The plan has not yet been approved by the Park District of Oak Park, but Mike Grandy, superintendent of buildings and grounds, said the park board is supportive of the plan. "None of our leadership over here has a problem with the concept," he said. Still, the issue remains up in the air while the village's risk management team makes sure the town would be free of any liability. Grandy said the board is still waiting for that letter before signing off on the project.

If they get the OK, Urban Wildlife Institute researchers would come in and install cameras in a number of locations around town. "Our normal sampling design is, we're trying to capture all four seasons. We usually put cameras out for a month each season," Magle said. And the total study would span five years, minimum. "The thing about these ecological studies is you often need longtime spans of data to really be able to see anything interesting. We think one of the real strengths of our approach is that we're going to have years and years of data by the time we're done," he said.

So far, the researchers are monitoring some 80 cameras they've already set up for the study. If they get approval from all the necessary bodies, the total number involved in the project would be somewhere around 180.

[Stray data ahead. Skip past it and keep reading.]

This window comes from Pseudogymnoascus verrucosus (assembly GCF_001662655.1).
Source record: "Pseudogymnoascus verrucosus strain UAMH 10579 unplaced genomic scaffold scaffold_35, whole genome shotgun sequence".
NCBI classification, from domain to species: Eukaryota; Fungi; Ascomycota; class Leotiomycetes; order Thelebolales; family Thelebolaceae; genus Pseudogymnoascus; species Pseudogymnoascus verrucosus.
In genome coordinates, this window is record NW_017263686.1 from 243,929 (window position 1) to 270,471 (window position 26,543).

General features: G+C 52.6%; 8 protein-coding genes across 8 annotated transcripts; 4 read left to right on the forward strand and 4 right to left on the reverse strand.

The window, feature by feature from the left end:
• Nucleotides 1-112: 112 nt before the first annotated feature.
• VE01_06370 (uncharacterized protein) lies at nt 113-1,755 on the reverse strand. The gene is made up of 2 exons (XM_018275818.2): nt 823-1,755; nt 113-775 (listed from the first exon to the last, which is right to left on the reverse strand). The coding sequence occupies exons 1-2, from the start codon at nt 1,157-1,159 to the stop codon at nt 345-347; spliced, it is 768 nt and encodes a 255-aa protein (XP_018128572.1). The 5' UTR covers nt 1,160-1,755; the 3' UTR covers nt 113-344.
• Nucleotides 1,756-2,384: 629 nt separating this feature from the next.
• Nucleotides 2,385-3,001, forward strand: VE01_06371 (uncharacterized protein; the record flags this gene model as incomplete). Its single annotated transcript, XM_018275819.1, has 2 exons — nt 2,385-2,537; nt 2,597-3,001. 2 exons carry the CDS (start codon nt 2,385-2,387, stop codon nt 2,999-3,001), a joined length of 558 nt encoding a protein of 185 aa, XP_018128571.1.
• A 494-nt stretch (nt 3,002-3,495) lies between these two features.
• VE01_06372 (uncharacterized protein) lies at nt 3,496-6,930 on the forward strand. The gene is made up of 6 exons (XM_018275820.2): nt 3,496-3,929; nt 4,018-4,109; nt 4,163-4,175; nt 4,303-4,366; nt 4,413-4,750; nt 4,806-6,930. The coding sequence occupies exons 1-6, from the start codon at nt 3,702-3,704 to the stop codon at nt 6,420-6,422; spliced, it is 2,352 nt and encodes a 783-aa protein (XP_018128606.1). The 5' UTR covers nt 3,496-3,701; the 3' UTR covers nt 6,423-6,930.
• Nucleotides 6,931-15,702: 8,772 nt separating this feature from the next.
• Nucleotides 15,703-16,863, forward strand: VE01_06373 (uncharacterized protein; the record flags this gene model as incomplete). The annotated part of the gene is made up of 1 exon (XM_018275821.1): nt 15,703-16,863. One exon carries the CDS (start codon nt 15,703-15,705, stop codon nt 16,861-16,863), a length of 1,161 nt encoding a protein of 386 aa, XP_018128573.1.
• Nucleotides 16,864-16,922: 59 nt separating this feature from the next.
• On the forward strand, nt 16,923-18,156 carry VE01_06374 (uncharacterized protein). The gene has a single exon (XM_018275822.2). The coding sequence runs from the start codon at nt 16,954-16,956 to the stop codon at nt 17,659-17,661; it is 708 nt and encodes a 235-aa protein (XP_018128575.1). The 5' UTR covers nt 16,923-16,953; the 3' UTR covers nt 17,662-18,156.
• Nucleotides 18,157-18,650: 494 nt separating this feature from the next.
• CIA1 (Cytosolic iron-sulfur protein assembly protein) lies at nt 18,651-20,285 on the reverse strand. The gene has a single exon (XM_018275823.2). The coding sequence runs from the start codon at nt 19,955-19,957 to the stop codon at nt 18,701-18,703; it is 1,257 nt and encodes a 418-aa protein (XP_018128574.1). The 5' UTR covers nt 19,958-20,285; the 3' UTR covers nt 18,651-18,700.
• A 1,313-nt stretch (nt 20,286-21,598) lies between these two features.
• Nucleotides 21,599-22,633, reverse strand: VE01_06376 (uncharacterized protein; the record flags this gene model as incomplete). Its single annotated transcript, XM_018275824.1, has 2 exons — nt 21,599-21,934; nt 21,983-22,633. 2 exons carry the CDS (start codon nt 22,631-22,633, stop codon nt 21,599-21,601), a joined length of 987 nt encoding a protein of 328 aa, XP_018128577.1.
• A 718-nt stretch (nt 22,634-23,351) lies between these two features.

Unfortunately, the instruments are subject to theft and vandalism. "They are locked up, so they're not completely defenseless," said Magle, of the cameras, which he described as boxes roughly 4 inches wide, 4 inches deep, and 8 inches high. "But especially determined people can either steal or break the cameras and that has happened. We do want to try to minimize that, so we try not to publicize the exact location of the cameras," he said.

Which means that if the study does come to Oak Park, we won't likely be told which areas the institute is planning to observe. But if all goes as planned and the park district approves the study, then the animal monitoring could start up quite soon.

"I think our focus with Oak Park is that it would be great if we could get those set out in the spring, so some time probably in April," Magle said.

Reader Comments

12 Comments - Add Your Comment

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john murtagh from oak park  

Posted: May 4th, 2011 12:13 PM

I (Adams and Oak Park Av)have seen coyotes three times now at night and during the day. They keep their distance and are quickly aware of your presence. Having lived in urban areas with packs of dogs, rats, and over-sized insects, I will take OP's coyotes, possums, and rabbits any time. They add mystery and charm to the night.